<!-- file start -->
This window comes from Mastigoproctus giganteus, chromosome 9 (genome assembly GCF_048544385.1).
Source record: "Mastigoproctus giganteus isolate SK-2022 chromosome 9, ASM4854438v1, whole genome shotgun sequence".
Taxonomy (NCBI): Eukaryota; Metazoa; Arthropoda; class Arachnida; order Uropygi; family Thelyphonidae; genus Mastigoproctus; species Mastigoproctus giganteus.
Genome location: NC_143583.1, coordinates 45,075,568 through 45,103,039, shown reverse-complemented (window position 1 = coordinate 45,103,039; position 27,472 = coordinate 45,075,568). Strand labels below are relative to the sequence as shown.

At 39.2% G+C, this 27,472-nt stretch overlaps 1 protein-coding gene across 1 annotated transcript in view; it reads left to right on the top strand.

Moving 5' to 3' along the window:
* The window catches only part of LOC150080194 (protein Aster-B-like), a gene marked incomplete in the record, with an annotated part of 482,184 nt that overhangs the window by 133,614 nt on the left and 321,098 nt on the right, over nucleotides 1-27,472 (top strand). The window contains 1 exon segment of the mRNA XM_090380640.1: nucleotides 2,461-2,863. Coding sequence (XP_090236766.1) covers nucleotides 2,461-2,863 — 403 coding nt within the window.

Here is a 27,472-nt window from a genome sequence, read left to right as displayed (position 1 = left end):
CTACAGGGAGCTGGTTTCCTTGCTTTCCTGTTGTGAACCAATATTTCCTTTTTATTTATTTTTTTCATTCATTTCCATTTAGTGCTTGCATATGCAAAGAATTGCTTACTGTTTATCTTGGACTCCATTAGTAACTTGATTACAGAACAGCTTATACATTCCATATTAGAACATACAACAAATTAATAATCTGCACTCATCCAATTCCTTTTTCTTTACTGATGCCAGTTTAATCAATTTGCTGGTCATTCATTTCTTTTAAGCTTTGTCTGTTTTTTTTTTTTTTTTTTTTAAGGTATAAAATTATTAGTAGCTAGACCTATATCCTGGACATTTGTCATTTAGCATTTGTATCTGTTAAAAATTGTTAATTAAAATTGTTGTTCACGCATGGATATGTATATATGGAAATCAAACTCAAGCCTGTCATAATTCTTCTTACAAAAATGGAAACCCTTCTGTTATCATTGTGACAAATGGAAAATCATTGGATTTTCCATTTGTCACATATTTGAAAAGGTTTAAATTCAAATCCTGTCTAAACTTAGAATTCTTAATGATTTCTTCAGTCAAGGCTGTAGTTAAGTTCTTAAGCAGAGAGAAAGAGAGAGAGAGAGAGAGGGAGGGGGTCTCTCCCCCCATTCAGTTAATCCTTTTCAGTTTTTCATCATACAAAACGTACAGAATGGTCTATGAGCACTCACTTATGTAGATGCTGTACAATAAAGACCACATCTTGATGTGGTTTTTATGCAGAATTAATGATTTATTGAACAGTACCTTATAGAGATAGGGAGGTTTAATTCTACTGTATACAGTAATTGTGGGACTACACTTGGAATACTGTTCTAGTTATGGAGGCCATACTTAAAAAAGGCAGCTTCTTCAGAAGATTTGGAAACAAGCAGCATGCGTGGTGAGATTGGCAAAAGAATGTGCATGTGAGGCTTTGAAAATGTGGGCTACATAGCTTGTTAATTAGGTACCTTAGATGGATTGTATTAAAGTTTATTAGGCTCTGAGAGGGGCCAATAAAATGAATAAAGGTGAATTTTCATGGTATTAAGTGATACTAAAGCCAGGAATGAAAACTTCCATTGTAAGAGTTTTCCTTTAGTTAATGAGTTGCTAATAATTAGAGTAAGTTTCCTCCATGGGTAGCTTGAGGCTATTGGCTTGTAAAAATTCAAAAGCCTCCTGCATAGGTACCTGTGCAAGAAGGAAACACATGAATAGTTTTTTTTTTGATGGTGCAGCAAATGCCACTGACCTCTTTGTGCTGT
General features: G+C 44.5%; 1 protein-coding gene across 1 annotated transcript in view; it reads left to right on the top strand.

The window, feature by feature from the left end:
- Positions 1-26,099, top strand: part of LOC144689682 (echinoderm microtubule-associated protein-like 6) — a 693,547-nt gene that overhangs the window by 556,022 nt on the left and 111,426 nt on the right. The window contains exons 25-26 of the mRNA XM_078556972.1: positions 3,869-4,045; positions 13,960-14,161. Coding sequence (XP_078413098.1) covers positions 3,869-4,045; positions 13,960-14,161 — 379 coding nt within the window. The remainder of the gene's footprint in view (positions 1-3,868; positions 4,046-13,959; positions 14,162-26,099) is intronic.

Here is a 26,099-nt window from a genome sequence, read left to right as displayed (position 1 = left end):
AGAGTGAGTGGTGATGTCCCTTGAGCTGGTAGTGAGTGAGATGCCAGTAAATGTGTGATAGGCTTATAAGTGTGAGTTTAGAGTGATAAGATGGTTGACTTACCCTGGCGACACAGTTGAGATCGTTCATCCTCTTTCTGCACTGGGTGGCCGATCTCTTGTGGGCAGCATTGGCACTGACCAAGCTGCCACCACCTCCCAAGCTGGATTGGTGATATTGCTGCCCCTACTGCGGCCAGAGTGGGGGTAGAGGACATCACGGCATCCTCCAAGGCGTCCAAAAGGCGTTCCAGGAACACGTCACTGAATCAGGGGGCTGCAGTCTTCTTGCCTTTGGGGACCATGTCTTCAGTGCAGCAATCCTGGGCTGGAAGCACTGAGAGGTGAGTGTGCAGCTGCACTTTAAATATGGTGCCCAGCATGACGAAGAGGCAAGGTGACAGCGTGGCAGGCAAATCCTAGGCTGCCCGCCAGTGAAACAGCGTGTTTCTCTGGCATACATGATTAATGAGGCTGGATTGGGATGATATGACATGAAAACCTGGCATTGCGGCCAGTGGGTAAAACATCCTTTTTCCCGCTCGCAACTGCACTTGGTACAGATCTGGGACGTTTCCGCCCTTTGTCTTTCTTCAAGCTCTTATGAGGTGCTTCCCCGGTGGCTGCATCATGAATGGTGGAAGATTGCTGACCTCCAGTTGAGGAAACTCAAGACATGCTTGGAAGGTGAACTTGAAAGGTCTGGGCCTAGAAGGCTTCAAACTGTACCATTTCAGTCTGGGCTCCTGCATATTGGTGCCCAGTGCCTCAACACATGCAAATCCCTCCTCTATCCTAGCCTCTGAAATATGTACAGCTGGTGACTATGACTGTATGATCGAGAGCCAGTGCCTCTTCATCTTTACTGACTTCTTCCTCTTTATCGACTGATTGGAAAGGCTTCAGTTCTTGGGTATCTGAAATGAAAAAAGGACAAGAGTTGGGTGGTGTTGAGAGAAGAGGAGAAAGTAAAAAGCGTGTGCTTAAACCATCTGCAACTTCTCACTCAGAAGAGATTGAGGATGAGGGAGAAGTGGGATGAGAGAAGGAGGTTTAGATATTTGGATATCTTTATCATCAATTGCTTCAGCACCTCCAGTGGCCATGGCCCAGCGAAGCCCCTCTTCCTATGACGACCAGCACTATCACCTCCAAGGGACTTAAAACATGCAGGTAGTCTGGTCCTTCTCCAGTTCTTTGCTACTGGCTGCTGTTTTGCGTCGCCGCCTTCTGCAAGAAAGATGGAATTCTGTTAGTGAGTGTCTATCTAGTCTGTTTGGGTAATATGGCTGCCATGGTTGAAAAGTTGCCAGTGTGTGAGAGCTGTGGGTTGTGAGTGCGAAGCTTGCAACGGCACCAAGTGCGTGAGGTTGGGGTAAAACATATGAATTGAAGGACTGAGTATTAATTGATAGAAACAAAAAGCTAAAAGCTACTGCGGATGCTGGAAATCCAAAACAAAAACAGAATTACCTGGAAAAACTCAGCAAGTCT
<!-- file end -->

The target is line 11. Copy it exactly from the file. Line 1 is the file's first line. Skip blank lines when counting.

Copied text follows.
The window, feature by feature from the left end: